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A three-justice High Court panel headed by Supreme Court President Aharon Barak yesterday rejected a petition against the use of Israel Defense Forces soldiers to close off areas around the Gaza Strip that are within the Green Line. Barak wrote in the ruling, "The rule of law is being tested, and the nature of Israel as a democracy is being tested."

"We are now in the decisive phase of the disengagement," wrote Barak. "The historic approach and the traumatic approach are being fully expressed."

Barak and justices Ayala Procaccia and Salim Joubran ruled that IDF soldiers may be used for this purpose under emergency defense regulations that allow security forces to search for, capture and arrest anyone suspected of attempting to illegally enter the Strip. The High Court said that authority to deploy IDF soldiers on Israeli territory derives from a 1995 regulation allowing the IDF to be deployed to achieve the country's national security objectives.

"The implementation of the disengagement plan is a national security objective," wrote Barak. "The IDF soldiers assisting in fulfilling the government and Knesset [decisions] are the arm of Israeli democracy. They guard its walls."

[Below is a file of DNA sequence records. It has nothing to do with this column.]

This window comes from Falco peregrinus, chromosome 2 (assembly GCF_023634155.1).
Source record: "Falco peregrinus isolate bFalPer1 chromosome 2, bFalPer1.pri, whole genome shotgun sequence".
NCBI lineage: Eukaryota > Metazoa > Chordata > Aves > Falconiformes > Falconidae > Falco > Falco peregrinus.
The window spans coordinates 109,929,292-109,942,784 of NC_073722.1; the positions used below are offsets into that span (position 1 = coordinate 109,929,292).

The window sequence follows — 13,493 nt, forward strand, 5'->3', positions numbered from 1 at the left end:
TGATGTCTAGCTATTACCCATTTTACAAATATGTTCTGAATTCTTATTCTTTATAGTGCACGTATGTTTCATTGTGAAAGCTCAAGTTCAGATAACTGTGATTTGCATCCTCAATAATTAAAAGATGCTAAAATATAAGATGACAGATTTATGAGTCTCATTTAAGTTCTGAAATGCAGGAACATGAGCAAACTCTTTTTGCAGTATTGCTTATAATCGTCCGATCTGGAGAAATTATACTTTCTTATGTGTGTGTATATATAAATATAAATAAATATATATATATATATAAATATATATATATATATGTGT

Meanwhile, the head of the Gaza Coast Regional Council, Avner Shimoni, submitted an urgent petition to the High Court yesterday, saying the government is violating the terms of the Evacuation Compensation Law and an earlier High Court ruling and calling for the evacuation to be delayed until the government "formulates in a final manner the arrangements for dealing with residents slated to be uprooted, in the intermediate phase and in the permanent arrangement phase."

Other petitioners include the head of the Gaza settlement of Elei Sinai, Rabbi Yishai Bar-Chen, and the nonprofit organization Let the Animals Live.

Bar-Chen wants the government to refrain from evacuating the synagogues in the Gaza settlement of Neveh Dekalim, saying such a move would contradict the principles of international justice and of the heritage of Israel.

"Synagogues have much religious, historical, cultural and artistic value," said Bar-Chen, adding that the cabinet decision, "which related to the destruction of the synagogues as incidental, contradicts the basic principles of Israeli law."